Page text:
What Is the Zone Diet and Is It Healthy?Dietitians sound off about eating Zone blocks, and whether this could be your secret to weight loss and health success.
For the past 25 years, millions of people (including Jennifer Aniston, Sandra Bullock, and many, many more) have signed on to follow the Zone Diet, created by Barry Sears, Ph.D. It promises decreased inflammation, little to no hunger, and optimal wellness…but does following the Zone diet really deliver results on the scale and promote overall health and longevity?
What Is the Zone Diet?
“The Zone Diet is designed to control diet-induced inflammation, which Sears believes is the reason we gain weight, grow sick, and age faster,” says Lauren Harris-Pincus, M.S., R.D.N., founder of NutritionStarringYOU.com and author of The Protein-Packed Breakfast Club. (Check out 15 anti-inflammatory foods you should be eating regularly.)
Once you’re “in the Zone,” you have limited that hormone-triggered inflammation that Sears swears is the cause of weight gain and premature aging. A combo of high insulin (which has been linked to weight gain and certain cancers) and high omega-6 fatty acids in the body are two culprits that can lead to inflammation, and later, obesity, according to Sears. While you do need some omega-6s, excess levels may lead to higher heart disease risk.
Supposed Benefits of the Zone Diet
There are three physiological markers Sears says you can look to determine if you’ve reached “the Zone.”
- Your triglyceride to HDL cholesterol ratio is less than 1.
- Your AA to EPA (arachidonic acid / eicosapentaenoic acid) ratio, a marker of cellular inflammation that relates to omega-3 fatty acids in the body is 1.5 to 3.
- Your Hemoglobin A1c level (aka blood sugar) is around 5 percent.
The Zone Diet promises that when you’re in the Zone, you think quicker, perform better physically, avoid illnesses, and shed pounds at “the fastest possible rate,” according to their website. The theory Sears put out is that inflammation throws off hormonal communication within cells, hampering efficiency, and therefore performance.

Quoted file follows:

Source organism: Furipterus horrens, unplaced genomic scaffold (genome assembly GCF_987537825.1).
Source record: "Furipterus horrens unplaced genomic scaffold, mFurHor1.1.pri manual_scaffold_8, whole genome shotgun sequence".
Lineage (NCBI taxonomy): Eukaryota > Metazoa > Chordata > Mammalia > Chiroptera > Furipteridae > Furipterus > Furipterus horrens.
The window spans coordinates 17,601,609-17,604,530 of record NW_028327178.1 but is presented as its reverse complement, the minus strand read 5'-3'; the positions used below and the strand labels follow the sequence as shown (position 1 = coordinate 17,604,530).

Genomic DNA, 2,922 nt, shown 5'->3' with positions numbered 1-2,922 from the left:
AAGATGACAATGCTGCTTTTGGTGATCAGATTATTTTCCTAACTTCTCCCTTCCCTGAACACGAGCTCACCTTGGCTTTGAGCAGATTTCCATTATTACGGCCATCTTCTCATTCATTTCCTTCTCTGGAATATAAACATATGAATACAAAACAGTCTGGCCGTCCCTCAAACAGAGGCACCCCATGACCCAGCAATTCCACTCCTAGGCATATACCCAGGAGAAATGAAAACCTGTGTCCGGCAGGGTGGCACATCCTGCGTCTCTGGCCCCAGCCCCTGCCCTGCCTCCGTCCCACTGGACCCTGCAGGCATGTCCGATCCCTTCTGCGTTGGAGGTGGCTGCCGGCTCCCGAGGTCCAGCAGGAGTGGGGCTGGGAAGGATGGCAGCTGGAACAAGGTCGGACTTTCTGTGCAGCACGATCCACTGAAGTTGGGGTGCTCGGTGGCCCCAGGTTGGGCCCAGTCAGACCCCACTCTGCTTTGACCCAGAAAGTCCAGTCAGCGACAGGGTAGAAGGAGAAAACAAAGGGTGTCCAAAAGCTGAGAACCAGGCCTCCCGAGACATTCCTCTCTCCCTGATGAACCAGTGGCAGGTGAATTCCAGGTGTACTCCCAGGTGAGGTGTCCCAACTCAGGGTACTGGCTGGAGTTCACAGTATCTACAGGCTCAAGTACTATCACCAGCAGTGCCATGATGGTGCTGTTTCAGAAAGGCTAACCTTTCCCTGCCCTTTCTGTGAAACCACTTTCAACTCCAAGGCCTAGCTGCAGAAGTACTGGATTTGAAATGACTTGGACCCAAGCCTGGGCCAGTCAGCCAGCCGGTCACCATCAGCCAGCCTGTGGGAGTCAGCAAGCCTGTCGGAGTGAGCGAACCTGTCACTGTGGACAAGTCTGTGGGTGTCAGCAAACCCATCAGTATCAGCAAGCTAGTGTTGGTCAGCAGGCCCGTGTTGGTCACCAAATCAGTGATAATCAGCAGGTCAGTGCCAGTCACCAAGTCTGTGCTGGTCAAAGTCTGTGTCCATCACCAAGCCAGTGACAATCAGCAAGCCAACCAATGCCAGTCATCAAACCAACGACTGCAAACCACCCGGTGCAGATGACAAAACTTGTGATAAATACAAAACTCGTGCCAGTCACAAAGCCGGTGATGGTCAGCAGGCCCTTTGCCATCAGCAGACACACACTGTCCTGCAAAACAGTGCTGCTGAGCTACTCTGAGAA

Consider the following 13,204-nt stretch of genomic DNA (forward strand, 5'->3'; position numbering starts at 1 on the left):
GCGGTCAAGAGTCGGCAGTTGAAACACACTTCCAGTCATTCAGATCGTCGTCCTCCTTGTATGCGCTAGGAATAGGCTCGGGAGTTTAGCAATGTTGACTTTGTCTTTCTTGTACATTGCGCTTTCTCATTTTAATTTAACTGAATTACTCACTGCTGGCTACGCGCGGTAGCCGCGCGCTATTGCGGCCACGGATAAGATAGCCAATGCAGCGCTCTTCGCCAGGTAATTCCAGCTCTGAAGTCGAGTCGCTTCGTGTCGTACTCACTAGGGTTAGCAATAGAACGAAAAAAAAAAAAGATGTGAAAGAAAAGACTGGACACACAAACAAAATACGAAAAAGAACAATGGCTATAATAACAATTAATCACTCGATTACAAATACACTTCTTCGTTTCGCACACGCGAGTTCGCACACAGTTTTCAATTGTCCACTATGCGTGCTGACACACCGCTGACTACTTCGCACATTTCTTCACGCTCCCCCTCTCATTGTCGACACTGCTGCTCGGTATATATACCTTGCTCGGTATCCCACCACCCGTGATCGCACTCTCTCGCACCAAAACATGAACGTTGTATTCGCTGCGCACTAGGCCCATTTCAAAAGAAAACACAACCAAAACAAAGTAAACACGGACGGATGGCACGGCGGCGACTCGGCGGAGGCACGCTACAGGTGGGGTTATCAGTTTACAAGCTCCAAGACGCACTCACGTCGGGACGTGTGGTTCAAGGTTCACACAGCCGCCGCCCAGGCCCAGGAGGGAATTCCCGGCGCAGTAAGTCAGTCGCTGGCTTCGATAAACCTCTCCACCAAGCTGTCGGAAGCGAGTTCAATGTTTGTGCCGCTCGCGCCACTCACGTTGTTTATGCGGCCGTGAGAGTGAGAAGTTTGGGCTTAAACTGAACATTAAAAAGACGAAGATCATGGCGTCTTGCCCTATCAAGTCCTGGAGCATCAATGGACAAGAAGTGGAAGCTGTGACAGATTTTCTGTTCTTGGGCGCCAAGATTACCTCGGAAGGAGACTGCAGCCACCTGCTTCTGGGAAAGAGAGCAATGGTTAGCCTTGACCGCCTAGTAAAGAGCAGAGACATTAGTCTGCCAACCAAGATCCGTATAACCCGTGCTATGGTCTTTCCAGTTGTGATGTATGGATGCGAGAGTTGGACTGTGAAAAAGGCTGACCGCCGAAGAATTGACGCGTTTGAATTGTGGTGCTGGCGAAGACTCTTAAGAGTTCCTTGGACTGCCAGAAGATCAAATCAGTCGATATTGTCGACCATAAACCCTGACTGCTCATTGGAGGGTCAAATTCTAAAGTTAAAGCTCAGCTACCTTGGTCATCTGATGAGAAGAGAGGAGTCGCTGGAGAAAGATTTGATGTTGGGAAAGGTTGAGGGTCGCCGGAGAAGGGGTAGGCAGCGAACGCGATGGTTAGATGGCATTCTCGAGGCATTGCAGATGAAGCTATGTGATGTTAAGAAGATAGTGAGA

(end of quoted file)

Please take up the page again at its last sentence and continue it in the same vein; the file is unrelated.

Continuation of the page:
What You Can Eat On the Zone Diet and How Much
Carbs, protein, and fat are all allowed on the zone diet, but in very specific ratios.
“You eat 40 percent carbs, 30 percent protein, and 30 percent fat at each meal and snack,” explains Julie Upton, M.S., R.D., a San Francisco-based registered dietitian and co-founder of the nutrition news company Appetite for Health. “It requires you to track what you’re eating and aim for balance at each meal.” (Related: Your Complete Guide to the ‘IIFYM’ Or Macro Diet)
Sears points to a few medical studies that demonstrate a general trend toward weight loss, fat loss, and less cellular inflammation with this 40/30/30 ratio.
Each macro is translated into Zone Diet “blocks”, which are meant to make tracking simpler but can take some time to get used to, says Harris-Pincus. Your total allowance of Zone Diet blocks will vary based on your results with the Zone Diet Body Fat Calculator, which helps estimate how much energy your body requires based on size and activity. You can download a Zone Food Block Guide online, which breaks down the blocks per food even more. They roughly translate to:
- 1 Zone Diet block of protein = 7 grams of protein
- 1 Zone Diet block of fat = 1.5 grams of fat
- 1 Zone Diet block of carbs = 9 grams of carbs
No foods are completely off-limits, but many common ingredients are given a general ranking of “best” (Brussels sprouts, egg whites/substitute, salmon), “fair” (cheese, whole eggs, potatoes), and “poor” (bacon, rice, ice cream). Zone Diet followers are supposed to limit carbohydrates that are high on the glycemic index, which is an indicator of how quickly carbs are digested and therefore how quickly blood sugar can spike and fall, as well as sources of saturated fat. (Related: Is Butter Healthy? The Truth About Saturated Fat)